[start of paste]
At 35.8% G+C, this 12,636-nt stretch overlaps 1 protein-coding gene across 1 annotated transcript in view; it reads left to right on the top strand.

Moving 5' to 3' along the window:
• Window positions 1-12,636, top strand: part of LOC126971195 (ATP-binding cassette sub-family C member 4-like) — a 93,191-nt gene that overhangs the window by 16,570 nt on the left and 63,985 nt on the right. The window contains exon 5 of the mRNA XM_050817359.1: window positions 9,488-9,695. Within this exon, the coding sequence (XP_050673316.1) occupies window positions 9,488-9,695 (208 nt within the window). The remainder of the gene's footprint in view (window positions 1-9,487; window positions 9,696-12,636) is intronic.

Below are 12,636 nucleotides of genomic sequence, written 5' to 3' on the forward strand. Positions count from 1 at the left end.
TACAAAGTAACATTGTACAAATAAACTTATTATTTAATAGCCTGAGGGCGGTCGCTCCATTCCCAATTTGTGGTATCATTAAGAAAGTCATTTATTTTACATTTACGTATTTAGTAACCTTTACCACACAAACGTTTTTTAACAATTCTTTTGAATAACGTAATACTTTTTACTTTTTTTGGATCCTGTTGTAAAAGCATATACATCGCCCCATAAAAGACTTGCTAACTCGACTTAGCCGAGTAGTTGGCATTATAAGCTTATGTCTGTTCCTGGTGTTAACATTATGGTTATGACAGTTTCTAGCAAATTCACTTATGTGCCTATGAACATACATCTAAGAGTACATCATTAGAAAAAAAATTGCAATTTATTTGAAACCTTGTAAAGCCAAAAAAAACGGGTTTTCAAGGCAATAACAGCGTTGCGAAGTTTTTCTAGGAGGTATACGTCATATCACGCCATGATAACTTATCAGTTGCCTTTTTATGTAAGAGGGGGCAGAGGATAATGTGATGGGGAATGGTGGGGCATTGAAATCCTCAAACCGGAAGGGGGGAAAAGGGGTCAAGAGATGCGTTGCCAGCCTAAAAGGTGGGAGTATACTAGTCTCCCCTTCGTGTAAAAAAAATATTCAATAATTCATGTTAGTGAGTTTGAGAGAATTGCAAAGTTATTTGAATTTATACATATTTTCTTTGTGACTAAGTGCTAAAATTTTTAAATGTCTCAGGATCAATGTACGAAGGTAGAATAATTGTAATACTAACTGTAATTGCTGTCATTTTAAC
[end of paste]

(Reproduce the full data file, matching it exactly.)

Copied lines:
At 35.8% G+C, this 12,636-nt stretch overlaps 1 protein-coding gene across 1 annotated transcript in view; it reads left to right on the top strand.

Moving 5' to 3' along the window:
• Window positions 1-12,636, top strand: part of LOC126971195 (ATP-binding cassette sub-family C member 4-like) — a 93,191-nt gene that overhangs the window by 16,570 nt on the left and 63,985 nt on the right. The window contains exon 5 of the mRNA XM_050817359.1: window positions 9,488-9,695. Within this exon, the coding sequence (XP_050673316.1) occupies window positions 9,488-9,695 (208 nt within the window). The remainder of the gene's footprint in view (window positions 1-9,487; window positions 9,696-12,636) is intronic.

Below are 12,636 nucleotides of genomic sequence, written 5' to 3' on the forward strand. Positions count from 1 at the left end.
TACAAAGTAACATTGTACAAATAAACTTATTATTTAATAGCCTGAGGGCGGTCGCTCCATTCCCAATTTGTGGTATCATTAAGAAAGTCATTTATTTTACATTTACGTATTTAGTAACCTTTACCACACAAACGTTTTTTAACAATTCTTTTGAATAACGTAATACTTTTTACTTTTTTTGGATCCTGTTGTAAAAGCATATACATCGCCCCATAAAAGACTTGCTAACTCGACTTAGCCGAGTAGTTGGCATTATAAGCTTATGTCTGTTCCTGGTGTTAACATTATGGTTATGACAGTTTCTAGCAAATTCACTTATGTGCCTATGAACATACATCTAAGAGTACATCATTAGAAAAAAAATTGCAATTTATTTGAAACCTTGTAAAGCCAAAAAAAACGGGTTTTCAAGGCAATAACAGCGTTGCGAAGTTTTTCTAGGAGGTATACGTCATATCACGCCATGATAACTTATCAGTTGCCTTTTTATGTAAGAGGGGGCAGAGGATAATGTGATGGGGAATGGTGGGGCATTGAAATCCTCAAACCGGAAGGGGGGAAAAGGGGTCAAGAGATGCGTTGCCAGCCTAAAAGGTGGGAGTATACTAGTCTCCCCTTCGTGTAAAAAAAATATTCAATAATTCATGTTAGTGAGTTTGAGAGAATTGCAAAGTTATTTGAATTTATACATATTTTCTTTGTGACTAAGTGCTAAAATTTTTAAATGTCTCAGGATCAATGTACGAAGGTAGAATAATTGTAATACTAACTGTAATTGCTGTCATTTTAAC